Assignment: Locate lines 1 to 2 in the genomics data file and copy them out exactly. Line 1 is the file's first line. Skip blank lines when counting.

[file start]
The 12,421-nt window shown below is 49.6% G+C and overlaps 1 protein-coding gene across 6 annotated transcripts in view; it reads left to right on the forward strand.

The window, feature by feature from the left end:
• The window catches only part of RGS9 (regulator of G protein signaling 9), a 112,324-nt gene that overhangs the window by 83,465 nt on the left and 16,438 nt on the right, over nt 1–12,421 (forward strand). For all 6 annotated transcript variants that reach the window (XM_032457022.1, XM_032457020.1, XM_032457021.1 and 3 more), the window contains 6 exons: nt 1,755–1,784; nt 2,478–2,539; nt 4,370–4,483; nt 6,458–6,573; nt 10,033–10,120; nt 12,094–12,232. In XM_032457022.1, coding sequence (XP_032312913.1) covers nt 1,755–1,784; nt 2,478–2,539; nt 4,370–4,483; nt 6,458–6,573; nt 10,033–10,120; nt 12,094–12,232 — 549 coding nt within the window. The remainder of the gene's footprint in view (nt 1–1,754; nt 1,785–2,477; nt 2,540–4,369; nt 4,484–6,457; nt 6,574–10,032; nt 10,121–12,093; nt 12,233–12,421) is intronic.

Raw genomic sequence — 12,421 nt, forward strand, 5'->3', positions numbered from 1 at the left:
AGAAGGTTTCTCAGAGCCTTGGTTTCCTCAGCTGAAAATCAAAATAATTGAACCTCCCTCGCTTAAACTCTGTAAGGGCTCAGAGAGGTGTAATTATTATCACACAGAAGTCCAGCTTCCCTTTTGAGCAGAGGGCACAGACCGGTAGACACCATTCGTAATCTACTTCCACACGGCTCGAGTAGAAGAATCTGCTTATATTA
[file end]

The 12,421-nt window shown below is 49.6% G+C and overlaps 1 protein-coding gene across 6 annotated transcripts in view; it reads left to right on the forward strand.

The window, feature by feature from the left end: